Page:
So, it is time for September Favorites (or maybe kind of late of it in a way). As you probably know I had a long September, and also the university just started a couple of weeks and it was a little chaotic with my project (last year of uni), but things are ok now, so I can properly relax and organize my things. Unfortunately, because of these events I did not have a lot of time to properly think about math in a normal way. (As you could also see on the blog, I posted more about books (Book Bucket Challenge), movies (Lucy (2014) and Math Movies), about my job ( at TechFest) and some posts about my holiday (Holiday part 1 and Holiday part 2). Hope this month I will revise my list of posts and do some of the ones that staid there for a long time… I have so many ideas and so little time, but I will do my best. But lets get started with September favorites….

1. Quote of the month. This is a thing I just found on the internet in a day when I was just relaxing with a cup of cherry&cinnamon tea:

The real question is not ‘what’s true’, but ‘what works.’ Geometries are tools, designed by humans, to help us deal with our world. Like any other tools, some are suitable for one job, some for another. If you are a builder, a surveyor, or a do-it-yourself carpenter, then Euclidean geometry is by far the simplest to use; it works well for such things. If you are an astronomer studying distant galaxies, you might prefer Riemannian geometry; it works better than Euclidean geometry for such things. If you are a theoretical physicist, Lobachevskian geometry might work better for you than either of the others. In any case, a geometry is a tool to be chosen by the worker, not a fixed feature of the job site. ( by William Berlinghoff and Fernando Gouvea on non-Euclidean geometries in “Math Through the Ages”)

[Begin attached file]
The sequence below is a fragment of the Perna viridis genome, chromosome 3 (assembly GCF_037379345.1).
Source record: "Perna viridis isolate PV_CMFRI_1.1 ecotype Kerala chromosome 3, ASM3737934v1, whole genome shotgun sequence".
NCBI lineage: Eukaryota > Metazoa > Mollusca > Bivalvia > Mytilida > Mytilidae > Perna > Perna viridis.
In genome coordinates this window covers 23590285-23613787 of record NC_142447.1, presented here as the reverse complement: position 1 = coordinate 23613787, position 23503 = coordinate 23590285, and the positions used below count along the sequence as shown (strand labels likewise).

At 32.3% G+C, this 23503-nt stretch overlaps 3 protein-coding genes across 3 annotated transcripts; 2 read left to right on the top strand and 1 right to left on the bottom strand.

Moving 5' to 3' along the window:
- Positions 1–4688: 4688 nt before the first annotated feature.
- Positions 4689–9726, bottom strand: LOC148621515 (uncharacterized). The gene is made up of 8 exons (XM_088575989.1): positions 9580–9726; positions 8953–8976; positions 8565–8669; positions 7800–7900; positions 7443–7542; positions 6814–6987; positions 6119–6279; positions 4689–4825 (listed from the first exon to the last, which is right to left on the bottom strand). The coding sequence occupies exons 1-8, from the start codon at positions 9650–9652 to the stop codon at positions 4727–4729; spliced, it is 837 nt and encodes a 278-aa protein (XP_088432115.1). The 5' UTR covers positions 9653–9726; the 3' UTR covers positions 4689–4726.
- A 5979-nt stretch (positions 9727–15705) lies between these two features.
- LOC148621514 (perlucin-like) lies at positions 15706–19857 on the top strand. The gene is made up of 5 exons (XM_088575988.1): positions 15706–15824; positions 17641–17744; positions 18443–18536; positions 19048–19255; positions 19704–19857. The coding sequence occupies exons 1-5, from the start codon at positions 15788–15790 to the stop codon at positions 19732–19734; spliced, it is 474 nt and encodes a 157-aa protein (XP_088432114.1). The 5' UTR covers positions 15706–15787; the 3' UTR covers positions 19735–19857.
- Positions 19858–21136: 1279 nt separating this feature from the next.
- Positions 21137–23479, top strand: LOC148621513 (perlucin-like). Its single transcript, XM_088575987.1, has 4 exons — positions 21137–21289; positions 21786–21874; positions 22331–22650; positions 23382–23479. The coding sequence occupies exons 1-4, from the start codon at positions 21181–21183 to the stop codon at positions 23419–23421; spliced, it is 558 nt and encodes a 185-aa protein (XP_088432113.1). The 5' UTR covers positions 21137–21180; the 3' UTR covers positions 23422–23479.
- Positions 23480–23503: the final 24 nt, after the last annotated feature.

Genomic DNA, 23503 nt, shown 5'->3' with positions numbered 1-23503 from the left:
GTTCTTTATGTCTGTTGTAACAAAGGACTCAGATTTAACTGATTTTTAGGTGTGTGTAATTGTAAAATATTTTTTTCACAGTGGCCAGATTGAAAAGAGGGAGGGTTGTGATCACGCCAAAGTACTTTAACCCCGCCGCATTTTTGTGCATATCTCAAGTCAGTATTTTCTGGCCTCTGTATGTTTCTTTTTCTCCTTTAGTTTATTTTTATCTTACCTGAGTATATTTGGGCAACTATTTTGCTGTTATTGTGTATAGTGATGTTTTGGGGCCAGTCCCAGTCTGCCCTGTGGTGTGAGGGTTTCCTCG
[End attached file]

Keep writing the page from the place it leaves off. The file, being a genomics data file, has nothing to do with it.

I thought it just represented in such a nice and precise way the many types of geometry that exist there. And also in how many ways it is used. It was really nice to see how useful these things are, and it just gave me the feeling that math (geometry) is incredible powerful in many domains.

2. Favorite game. For this one I have in fact 2 favorites. This month I just needed a lot of things to relax me so I tried a couple of games. First of the is Game about Squares and Dots ( on Google Play). It is a fun way to use your logic, plan moves in advance and test your patience. Here is a photo from their presentation (just to make an idea of it):

And there is also a YouTube video with solutions for the first a couple of levels, but don’t cheat much. It is fun do it yourself, and the first ones are not that hard either.

Another game is Paperama – a fun origami game. I also liked origami, but never properly done anything. It was not a popular thing for my friends when I was little, so never tried it. But this game just made me think that I should totally start doing more proper origami. Also this game made me think about some math involved and I started reading a little about this (don’t know much yet, but there might be a post about it in the future). Here is a photo from their presentation: